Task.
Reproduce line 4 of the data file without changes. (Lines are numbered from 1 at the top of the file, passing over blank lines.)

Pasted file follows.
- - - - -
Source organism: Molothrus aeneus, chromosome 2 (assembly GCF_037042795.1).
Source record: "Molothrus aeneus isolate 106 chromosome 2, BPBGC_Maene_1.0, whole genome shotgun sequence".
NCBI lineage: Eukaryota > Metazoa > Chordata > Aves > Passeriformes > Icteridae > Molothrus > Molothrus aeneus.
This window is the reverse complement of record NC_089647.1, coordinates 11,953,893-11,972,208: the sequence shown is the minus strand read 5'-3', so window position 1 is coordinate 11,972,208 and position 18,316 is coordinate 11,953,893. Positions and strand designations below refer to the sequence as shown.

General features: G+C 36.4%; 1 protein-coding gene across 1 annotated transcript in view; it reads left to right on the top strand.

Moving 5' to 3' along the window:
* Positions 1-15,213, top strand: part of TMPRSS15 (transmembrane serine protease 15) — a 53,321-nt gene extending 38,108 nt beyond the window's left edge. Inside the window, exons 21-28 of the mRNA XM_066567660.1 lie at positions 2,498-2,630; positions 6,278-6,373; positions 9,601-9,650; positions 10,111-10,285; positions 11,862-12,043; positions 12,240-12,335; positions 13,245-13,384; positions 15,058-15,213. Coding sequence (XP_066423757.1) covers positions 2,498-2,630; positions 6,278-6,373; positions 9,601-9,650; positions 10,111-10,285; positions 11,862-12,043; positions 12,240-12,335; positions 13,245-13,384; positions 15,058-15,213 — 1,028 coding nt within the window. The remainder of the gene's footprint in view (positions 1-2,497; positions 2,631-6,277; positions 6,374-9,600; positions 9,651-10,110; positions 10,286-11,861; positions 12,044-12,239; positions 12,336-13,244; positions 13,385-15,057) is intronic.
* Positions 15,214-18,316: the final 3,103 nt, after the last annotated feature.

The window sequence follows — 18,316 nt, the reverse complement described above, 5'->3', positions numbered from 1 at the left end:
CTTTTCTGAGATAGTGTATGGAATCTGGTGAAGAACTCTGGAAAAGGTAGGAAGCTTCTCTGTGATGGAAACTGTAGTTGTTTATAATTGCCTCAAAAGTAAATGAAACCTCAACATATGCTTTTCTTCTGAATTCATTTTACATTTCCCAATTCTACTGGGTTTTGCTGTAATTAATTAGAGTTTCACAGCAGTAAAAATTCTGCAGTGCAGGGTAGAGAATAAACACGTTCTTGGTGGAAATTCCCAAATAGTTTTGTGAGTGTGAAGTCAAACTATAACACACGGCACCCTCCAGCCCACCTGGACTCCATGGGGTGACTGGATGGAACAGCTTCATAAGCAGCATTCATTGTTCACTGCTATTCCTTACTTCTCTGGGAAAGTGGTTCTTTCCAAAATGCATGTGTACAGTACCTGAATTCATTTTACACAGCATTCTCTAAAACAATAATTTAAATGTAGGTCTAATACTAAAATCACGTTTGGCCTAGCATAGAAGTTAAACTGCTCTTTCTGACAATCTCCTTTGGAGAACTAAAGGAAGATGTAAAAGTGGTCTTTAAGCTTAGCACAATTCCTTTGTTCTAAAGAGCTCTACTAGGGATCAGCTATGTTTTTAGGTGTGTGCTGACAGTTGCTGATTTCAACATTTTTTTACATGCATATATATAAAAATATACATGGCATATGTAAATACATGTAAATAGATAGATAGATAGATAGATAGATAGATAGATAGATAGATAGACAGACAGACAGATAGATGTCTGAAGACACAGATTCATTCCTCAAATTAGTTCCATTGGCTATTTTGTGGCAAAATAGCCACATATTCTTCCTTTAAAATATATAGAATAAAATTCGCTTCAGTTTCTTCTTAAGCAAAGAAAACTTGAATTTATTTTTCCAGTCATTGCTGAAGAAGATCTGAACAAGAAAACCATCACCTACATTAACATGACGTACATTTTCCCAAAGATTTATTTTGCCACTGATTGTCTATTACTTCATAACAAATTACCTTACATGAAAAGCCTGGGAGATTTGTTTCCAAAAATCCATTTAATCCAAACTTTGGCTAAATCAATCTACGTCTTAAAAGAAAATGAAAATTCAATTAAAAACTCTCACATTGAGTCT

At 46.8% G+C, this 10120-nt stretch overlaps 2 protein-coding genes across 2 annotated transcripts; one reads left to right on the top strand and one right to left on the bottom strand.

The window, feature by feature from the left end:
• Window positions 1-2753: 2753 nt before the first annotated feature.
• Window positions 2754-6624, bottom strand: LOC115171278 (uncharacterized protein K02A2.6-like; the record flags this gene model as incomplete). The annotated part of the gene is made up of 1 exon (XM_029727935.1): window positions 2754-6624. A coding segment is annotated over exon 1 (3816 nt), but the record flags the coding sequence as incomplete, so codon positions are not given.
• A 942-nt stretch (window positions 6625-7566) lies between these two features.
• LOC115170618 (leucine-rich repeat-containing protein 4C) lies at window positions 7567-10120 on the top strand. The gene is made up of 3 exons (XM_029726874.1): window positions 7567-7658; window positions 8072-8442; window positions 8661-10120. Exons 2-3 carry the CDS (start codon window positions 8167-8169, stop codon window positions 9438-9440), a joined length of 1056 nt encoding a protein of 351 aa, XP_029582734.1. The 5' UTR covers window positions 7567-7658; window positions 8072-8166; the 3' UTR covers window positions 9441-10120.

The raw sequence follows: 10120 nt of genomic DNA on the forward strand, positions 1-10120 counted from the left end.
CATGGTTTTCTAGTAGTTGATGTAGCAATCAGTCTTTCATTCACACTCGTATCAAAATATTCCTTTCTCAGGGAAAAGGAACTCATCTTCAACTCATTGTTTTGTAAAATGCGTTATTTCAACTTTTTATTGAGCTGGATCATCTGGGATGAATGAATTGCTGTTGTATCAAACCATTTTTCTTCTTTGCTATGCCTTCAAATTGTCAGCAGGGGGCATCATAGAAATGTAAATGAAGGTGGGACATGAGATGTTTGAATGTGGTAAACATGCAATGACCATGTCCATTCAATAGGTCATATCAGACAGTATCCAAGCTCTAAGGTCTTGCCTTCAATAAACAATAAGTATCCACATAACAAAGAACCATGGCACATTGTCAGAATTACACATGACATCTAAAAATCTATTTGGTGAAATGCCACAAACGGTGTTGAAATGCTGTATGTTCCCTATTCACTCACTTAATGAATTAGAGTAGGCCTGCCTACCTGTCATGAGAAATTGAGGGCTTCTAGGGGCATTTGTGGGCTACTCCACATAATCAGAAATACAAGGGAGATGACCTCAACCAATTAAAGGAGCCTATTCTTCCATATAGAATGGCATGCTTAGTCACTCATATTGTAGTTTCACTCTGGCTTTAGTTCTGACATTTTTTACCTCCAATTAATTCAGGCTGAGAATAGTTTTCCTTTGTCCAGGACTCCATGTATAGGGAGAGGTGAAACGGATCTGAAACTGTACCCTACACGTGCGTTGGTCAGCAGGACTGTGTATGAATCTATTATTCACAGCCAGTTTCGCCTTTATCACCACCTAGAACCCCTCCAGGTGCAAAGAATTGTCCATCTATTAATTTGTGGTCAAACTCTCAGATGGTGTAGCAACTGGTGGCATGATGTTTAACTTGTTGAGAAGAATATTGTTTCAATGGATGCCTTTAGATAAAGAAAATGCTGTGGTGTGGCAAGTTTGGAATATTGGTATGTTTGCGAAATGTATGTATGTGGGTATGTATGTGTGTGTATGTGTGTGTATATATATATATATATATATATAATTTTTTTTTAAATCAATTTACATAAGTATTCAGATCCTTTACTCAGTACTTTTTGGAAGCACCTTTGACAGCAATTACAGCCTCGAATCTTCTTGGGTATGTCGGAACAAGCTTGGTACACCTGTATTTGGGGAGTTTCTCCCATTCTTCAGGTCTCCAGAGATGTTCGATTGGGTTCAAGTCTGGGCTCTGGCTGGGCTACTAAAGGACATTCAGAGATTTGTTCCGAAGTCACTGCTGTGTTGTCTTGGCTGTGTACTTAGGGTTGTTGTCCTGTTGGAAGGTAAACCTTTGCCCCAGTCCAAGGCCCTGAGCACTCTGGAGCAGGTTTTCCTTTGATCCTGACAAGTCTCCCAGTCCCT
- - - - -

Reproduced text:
This window is the reverse complement of record NC_089647.1, coordinates 11,953,893-11,972,208: the sequence shown is the minus strand read 5'-3', so window position 1 is coordinate 11,972,208 and position 18,316 is coordinate 11,953,893. Positions and strand designations below refer to the sequence as shown.